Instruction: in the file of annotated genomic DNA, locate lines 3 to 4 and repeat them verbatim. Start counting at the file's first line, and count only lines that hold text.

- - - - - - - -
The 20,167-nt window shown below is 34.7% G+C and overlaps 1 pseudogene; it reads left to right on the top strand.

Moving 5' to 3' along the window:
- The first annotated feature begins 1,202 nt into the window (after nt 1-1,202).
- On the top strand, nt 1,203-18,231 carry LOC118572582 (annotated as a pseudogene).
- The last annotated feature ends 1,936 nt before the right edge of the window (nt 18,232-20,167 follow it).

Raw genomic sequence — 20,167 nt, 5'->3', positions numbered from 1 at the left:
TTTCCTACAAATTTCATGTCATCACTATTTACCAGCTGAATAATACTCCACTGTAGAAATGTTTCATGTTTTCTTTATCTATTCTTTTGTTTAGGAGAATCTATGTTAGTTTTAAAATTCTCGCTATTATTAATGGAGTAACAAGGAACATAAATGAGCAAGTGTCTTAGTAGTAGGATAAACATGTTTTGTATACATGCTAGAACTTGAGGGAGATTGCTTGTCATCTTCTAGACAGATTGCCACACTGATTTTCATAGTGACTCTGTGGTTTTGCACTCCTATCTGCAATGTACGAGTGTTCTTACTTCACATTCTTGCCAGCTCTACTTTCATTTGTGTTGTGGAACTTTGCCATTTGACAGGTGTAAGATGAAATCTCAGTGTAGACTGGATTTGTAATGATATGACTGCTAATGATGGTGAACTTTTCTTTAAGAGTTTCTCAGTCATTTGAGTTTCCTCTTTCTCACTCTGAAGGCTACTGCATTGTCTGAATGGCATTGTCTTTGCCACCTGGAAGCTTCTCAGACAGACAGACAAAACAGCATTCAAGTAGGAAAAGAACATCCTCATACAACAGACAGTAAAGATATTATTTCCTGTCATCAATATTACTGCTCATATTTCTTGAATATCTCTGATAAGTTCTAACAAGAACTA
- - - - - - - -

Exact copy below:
- The first annotated feature begins 1,202 nt into the window (after nt 1-1,202).
- On the top strand, nt 1,203-18,231 carry LOC118572582 (annotated as a pseudogene).